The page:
Just Say No. Easier said than done. ‘No’ is one of the most difficult and most important words to say. Saying no, is the first step to finding your yes. Without ‘no’, your plate fills up and overflows. Overwhelm takes over and what makes you happy, what lights you up, what feeds your soul, becomes lost in a sea of ‘doing’.
Today, I say “yes” for different reasons but until a few years ago, my “yes” fed something that was missing in my life and my yessing led to my busy habits and overtime without even realizing it, I created a belief that saying “yes” and being busy made me a better person. I found that knowing the reason why I said yes, made saying “no” a little easier.
Here are a few of the reasons why I used to say yes – do any of these sound familiar? I would say yes, because I didn’t want to miss out. I would say yes, because I wanted to fit in and be accepted. I would say yes, because I felt appreciated. I would say yes, because I wanted to be liked. I would say yes, because I felt obligated. I would say yes, because ‘helping’ is what you’re supposed to do. I would say yes, because being busy meant I was successful . I would say yes, because not ‘doing’ was lazy. I would say yes, because I didn’t want to disappoint the person asking. I would say yes, because being asked made me feel important. I would say yes, because I was afraid if I said no, they wouldn’t like me anymore. I would say yes, because I never felt like I was enough.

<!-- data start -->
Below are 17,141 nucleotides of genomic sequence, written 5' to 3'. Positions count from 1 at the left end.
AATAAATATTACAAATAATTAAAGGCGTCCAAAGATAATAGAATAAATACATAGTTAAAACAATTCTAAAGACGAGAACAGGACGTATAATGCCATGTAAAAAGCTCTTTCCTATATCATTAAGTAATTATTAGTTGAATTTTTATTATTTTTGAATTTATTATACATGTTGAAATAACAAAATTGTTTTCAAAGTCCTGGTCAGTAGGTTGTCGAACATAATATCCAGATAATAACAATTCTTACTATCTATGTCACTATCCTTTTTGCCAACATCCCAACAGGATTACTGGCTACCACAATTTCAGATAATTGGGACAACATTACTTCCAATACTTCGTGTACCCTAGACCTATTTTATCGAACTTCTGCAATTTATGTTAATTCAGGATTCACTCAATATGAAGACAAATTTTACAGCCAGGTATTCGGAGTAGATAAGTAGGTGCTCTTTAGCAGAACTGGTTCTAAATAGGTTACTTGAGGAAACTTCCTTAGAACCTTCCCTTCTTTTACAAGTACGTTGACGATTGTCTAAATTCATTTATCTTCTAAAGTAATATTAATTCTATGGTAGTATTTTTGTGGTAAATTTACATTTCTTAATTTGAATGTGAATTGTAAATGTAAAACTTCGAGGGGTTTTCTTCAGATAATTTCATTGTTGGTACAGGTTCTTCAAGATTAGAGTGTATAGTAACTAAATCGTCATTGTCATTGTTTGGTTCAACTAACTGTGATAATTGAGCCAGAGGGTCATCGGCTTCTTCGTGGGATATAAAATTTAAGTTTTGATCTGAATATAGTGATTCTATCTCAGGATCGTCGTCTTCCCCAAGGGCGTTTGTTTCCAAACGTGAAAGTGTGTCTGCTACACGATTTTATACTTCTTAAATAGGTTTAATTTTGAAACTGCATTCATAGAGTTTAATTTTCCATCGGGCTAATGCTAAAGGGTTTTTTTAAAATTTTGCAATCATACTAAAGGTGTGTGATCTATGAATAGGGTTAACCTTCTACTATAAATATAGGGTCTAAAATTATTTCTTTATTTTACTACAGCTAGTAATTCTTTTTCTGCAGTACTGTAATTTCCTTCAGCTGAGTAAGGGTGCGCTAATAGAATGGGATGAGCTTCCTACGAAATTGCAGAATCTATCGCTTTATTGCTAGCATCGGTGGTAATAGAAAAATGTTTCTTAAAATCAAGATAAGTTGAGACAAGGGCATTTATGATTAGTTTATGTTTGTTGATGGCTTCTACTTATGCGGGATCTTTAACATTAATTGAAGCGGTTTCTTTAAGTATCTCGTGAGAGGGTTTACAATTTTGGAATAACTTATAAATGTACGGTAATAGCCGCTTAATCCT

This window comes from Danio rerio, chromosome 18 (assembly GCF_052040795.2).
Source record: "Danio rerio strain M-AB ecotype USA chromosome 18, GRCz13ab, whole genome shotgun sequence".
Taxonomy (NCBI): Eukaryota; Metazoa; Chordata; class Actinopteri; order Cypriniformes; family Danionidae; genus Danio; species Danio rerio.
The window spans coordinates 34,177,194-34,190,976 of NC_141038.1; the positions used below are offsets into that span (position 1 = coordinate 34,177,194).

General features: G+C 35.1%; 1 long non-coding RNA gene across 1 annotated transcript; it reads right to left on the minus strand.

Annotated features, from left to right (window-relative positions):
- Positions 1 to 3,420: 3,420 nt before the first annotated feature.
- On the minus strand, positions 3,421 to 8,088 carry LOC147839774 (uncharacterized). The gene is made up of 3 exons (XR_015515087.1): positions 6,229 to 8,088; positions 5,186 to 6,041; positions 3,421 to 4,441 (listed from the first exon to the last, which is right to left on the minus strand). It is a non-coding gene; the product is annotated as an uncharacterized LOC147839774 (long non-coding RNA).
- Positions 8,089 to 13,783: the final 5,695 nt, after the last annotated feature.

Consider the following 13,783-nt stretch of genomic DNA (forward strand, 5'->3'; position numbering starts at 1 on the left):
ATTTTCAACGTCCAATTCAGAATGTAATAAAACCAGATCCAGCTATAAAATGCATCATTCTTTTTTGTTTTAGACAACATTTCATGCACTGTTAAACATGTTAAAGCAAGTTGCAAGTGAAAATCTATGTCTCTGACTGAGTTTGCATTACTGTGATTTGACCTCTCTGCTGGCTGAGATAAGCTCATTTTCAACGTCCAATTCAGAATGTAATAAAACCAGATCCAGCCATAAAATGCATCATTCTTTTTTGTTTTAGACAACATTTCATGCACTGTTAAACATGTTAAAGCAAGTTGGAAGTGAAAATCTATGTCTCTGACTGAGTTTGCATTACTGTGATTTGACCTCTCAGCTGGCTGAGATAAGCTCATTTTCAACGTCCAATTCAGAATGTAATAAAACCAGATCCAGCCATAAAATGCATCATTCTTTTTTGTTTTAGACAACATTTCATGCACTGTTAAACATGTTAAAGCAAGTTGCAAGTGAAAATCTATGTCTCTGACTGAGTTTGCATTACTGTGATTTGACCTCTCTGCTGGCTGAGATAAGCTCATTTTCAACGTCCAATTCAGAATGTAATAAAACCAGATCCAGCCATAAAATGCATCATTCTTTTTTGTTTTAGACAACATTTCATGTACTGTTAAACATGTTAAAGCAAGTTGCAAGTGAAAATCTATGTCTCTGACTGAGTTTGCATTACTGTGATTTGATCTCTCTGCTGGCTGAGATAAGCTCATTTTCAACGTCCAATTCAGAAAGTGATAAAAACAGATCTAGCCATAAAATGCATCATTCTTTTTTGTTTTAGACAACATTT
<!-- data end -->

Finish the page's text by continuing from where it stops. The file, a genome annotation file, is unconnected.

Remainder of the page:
I would say yes, because doing something for someone else (aka, helping/pleasing) fulfilled an unmet need. In my case, it was a desire to be wanted and appreciated and it all stems back to my childhood and being raised by a narcissistic mother – all I ever wanted was to be appreciated and loved by her.
There is hope!
Not being able to say “no” is wreaking havoc on your quality of living and professionals are taking notice. In the January 2017 issue of the magazine ‘Real Simple’, this headline caught my eye: Saying “no” isn’t easy and it’s not always popular, but it is necessary for your sanity – not to mention your over packed schedule”.
Vanessa Bohns, a Ph.D., Professor of organization behavior at Cornell University says “We have an instinctive need for connection to other people – it’s essential to our survival. We worry that saying no will break these bonds”.
So you see, “no” is not easy. If you are a living, breathing, caring human being, this one little word will challenge you.
So how do you strengthen your “no” muscles? Try this. Next time you are asked to do something, hit your pause button and respond with “thank you so much for asking, but I need to check my schedule and I’ll get back to you tomorrow”.
This opportunity to pause, gives you time check your schedule and ask yourself these questions:
~If I say yes, will this feed my soul or zap my energy?
~How will this enhance my life?
~Is saying yes fulfilling an unmet need?
~And most important, if I say yes, will I still have time to make myself a priority?
***If this last question left you feeling puzzled – please say “no”***
Start here – make a list of all the reasons you say “yes” and why saying “no” is uncomfortable and then talk about it with a friend. Chances are, they will feel the same way.
This is the 1st of a 3-part blog series that I have created around the art of saying NO.
Why do you say “yes”? I’d love to hear from you – comment below…